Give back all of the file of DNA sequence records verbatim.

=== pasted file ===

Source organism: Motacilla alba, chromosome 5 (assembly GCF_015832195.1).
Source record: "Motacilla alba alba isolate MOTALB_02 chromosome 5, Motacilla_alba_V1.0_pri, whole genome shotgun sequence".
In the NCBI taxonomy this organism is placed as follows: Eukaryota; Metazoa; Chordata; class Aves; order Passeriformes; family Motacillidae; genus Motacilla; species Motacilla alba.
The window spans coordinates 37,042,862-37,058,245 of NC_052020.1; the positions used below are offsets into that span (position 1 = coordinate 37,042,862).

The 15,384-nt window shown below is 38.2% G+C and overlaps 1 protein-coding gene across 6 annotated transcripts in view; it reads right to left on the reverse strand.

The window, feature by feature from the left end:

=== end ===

Source organism: Motacilla alba, chromosome 5 (assembly GCF_015832195.1).
Source record: "Motacilla alba alba isolate MOTALB_02 chromosome 5, Motacilla_alba_V1.0_pri, whole genome shotgun sequence".
In the NCBI taxonomy this organism is placed as follows: Eukaryota; Metazoa; Chordata; class Aves; order Passeriformes; family Motacillidae; genus Motacilla; species Motacilla alba.
The window spans coordinates 37,042,862-37,058,245 of NC_052020.1; the positions used below are offsets into that span (position 1 = coordinate 37,042,862).

The 15,384-nt window shown below is 38.2% G+C and overlaps 1 protein-coding gene across 6 annotated transcripts in view; it reads right to left on the reverse strand.

The window, feature by feature from the left end: